"You're going to Disneyland?" my Parisian friends asked with skepticism. "I hear it's really lame," pointed out the American-born. Her French boyfriend was a bit more encouraging, though not totally enthusiastic.
I'd heard gripes about "Euro Disney," ever since I wanted to visit back in my college study abroad days. (When I didn't go because a certain American-born roommate poo-pooed it. See above.) These objections weren't exactly concrete, but usually along the lines of: "But it's not as good as in America" or "Nobody even goes there!"
Having finally visited myself, I can say that "Yes, people go there," "Yes, it is worth a trip," and that Disneyland Paris might just have a few things going for it that its American siblings don't.
Europe's Vacation Hotspot
After its opening in 1992, Euro Disney got off to a rocky start, failing to understand the local culture and unable to assimilate. As the New York Daily News points out: "A French intellectual slammed Disneyland Paris as a 'Cultural Chernobyl' 20 years ago." That's not to mention it opened during a recession.
Though it's still pretty deep in debt, a few revamps and rebrandings later, Disneyland Paris is Europe's number one tourist destination, according to the ever reliable Wikipedia.
Indeed, on a mid-March Wednesday, there was enough of a crowd to warrant hour-long lines, though not enough to result in getting side swiped by Mickey-rabid soccer moms.
The beauty here, particularly for families, is in the escapism. It takes a lot of energy for American children to behave in the subdued manner of their French counterparts. At Disneyland, they can burn off that good-old-fashioned USA energy, while giving parents a break from making sure their kids don't touch anything at The Louvre. And, at a mere 50 minutes or so by train from Paris, it's more quickly, cheaply and easily accessed than the American parks are for anyone else but the inhabitants of L.A. and Orlando.
For the older crowd, Disneyland Paris is also an excellent case study in how Europeans perceive American culture. The French seem to have a thing for the old west vibe, and this is apparent at places like the Hotel Cheyenne, which looks like an old mining town and Buffalo Bill's Wild West Show, which, I gather, is like Medieval Times meets cowboys. In short, a place called Billy Bob's Country Western Saloon exists. How could that not be worth the mere €7 train ride?
Filling In The Gaps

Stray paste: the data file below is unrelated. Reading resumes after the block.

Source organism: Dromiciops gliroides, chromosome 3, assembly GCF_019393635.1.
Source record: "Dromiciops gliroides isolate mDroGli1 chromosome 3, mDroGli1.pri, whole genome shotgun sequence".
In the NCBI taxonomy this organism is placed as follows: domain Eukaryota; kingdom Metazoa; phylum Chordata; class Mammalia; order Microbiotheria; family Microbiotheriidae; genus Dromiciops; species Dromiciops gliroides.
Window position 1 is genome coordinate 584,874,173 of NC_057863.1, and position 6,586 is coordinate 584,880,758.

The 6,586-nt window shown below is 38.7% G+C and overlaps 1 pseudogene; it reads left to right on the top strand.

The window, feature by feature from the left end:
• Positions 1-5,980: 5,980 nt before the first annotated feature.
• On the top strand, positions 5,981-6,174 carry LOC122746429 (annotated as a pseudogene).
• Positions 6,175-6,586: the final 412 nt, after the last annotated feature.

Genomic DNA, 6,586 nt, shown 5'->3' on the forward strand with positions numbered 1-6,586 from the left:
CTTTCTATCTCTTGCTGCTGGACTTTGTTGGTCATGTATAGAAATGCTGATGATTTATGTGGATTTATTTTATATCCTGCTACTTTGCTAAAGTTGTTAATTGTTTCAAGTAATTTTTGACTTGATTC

Though those used to Disney World will find Disneyland Paris considerably smaller, it's not without its benefits.
The resort area is made up of Disneyland Park, Walt Disney Studios, Disney Village and the hotels. Disneyland Park, like Florida's Magic Kingdom, is modeled after the original in California with many of the same rides: Peter Pan's Flight, Pirates of the Caribbean, It's A Small World, Haunted Mansion/Phantom Manor, Thunder Mountain, etc. Walt Disney Studios, which resembles Disney's Hollywood Studios, shares The Twilight Zone Tower of Terror, Rock 'n' Rollercoaster and Playhouse Disney Live, among others.
But, there are rides unique to Paris, which give the resort an edge. I've always believed that Disney World and Disneyland don't have enough rides for those guests who are too old for Dumbo but not yet ready for the Tower of Terror. For these ages, Walt Disney Studios' Toon Studios fills in that gap. "Toy Story"-themed Toy Soldier Parachute Drop and RC Racer offer some thrills, without anyone plummeting or looping upside down.
Then, there's Crush's Coaster, which is the best attraction at the resort. It combines roller coaster dips and turns with spinning and whipping thanks to a rotating turtle shell car. (Picture riding a roller coaster while inside one of the spinning teacups.) It's not too intense as to scare off young guests, but the surprising sensation of whipping around backwards while sailing down a hill -- all the while in the dark -- is still thrilling for seasoned coaster vets.
More bonus points are also awarded for Storybook Land Canal Boats and the Casey Jr. Circus Train, which are more for the littlest ones to do, and Indiana Jones and the Temple of Peril and a beefed-up Space Mountain appeal to coaster-riding adults.
It's Not Perfect, but It's worth It
It would have been great to ride a few more of those rides mentioned above, but for some reason the park gates didn't open until 11 a.m. despite the official opening time being posted as 10 a.m. And, everything shut down incredibly early at 6 p.m. It was also strange that on my visit, only a fraction of the restaurants were open. So, before schlepping all the way out there, it might be worth it to put in a phone call to verify hours and what is and is not open.
Also, those with sensitive necks and backs be warned: Be very cautious of Space Mountain. Perhaps it was because I was seated in the back, or maybe it's because I am small, but I found myself being thrashed around so hard in that restraint that I thought my skull would crack.